Store cattle trade halts
By Tim Relf
SEPTEMBER has marked an end to the tumbling store cattle trade, with values rising to 114.5p/kg in the week ending Sept 9.
After June and July, when prices were around 6p/kg (5%) higher than at the same time last year, extra marketings during August, prompted by a lack of keep, contributed to the decline in values. But recent rain and a firmer finished trade have helped reverse the situation.
"Trade has picked up a great deal," says auctioneer Trevor Rowland at Chippenham, who last Friday saw Continental steers in the 400kg-plus weight category average 117p/kg. "People have finished harvesting and are looking for cattle," he says.
And the increased activity has come earlier than last year, points out Mr Rowland.
"People who are selling – especially those short of grass – want to shift them before they lose condition. And buyers would rather acquire them now, rather than in slightly worse condition in a months time."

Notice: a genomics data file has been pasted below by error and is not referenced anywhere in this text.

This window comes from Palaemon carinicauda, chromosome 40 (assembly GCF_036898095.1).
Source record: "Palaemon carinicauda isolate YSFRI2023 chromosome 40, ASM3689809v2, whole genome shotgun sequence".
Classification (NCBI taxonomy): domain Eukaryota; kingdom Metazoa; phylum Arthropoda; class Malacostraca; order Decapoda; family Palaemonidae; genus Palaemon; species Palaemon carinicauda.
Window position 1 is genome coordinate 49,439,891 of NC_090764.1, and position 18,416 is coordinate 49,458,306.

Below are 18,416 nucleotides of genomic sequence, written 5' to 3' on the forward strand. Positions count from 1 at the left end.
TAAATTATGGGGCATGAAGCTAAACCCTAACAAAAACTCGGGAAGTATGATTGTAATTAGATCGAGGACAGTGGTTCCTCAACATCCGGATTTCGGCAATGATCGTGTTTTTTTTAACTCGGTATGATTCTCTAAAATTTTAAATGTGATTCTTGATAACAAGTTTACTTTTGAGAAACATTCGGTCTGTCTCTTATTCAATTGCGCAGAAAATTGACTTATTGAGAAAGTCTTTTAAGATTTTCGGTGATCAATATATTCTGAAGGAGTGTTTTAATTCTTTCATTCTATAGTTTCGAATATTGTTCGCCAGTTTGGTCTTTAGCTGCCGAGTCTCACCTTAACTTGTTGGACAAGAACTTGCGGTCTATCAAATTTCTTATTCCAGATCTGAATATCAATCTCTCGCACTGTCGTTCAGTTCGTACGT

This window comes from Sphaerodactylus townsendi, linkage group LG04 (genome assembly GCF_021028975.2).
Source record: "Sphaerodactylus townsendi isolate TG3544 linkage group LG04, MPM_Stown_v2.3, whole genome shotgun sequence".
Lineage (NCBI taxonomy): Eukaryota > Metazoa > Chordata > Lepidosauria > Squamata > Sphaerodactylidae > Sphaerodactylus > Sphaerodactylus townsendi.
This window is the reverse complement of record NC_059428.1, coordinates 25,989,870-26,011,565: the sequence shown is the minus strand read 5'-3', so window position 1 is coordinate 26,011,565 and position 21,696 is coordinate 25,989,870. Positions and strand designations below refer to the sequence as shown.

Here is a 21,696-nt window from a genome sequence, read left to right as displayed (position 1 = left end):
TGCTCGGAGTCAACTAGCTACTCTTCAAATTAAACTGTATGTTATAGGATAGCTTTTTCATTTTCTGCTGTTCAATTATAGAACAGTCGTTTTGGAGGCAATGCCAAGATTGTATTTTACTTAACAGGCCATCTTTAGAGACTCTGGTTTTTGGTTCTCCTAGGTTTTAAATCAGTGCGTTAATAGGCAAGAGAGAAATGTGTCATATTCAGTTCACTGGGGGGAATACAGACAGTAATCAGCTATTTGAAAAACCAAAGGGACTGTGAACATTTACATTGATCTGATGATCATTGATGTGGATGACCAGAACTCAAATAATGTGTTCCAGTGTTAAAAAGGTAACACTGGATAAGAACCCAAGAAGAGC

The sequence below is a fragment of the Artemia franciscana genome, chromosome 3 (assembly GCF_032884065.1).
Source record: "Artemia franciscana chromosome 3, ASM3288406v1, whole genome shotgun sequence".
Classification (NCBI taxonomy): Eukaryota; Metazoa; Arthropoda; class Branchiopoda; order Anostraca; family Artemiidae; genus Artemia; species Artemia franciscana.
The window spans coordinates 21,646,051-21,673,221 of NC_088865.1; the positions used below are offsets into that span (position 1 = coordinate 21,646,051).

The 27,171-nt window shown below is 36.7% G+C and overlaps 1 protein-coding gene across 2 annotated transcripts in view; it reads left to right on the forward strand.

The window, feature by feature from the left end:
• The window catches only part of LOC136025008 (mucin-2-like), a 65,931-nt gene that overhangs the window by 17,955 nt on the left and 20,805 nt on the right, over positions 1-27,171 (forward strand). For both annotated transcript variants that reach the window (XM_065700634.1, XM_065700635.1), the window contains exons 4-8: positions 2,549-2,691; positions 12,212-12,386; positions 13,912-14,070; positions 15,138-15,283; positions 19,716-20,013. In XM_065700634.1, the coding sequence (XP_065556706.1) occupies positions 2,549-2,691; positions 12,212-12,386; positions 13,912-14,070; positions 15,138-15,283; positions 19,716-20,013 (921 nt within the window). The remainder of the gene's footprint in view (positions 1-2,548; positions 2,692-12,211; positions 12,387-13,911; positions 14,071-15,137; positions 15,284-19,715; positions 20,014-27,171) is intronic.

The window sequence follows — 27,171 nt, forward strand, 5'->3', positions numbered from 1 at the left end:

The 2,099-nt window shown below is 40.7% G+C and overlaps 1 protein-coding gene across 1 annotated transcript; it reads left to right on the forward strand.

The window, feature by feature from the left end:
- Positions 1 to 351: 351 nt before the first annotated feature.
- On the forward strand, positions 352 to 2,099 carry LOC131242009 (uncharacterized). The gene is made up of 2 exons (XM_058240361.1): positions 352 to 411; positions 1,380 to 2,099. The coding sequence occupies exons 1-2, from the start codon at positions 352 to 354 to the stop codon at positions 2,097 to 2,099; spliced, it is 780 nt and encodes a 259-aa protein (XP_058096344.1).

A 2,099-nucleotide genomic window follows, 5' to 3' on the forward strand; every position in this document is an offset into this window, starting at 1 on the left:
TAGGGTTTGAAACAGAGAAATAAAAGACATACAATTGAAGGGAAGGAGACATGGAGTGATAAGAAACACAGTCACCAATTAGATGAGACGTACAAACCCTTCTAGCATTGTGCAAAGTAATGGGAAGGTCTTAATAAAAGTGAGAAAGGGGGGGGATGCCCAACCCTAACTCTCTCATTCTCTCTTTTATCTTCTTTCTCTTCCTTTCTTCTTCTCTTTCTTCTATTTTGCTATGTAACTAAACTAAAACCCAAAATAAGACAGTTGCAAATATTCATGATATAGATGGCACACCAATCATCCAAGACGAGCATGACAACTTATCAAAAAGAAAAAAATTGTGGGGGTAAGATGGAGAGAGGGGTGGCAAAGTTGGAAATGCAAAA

The improvement in trade has been particularly noticeable among the heavier cattle, he says.
The strong fat trade (steers averaged almost 127p/kg at Chippenham last Friday) has helped shore up demand for larger stores.
Auctioneer John Hughes at Lancaster agrees that the turnaround in prices has resulted from the firmer finished cattle trade.
After finding stores in the 350kg to 450kg weight range to be a slow trade during August, he now says beasts of all sizes are meeting a brisk demand. Numbers, he predicts, will now gradually build up.
Meanwhile at Chippenham, Mr Rowland suggests that a lot more cattle will be marketed as a result of the better trade. But prices, especially at the upper end of the weight range, will hold up.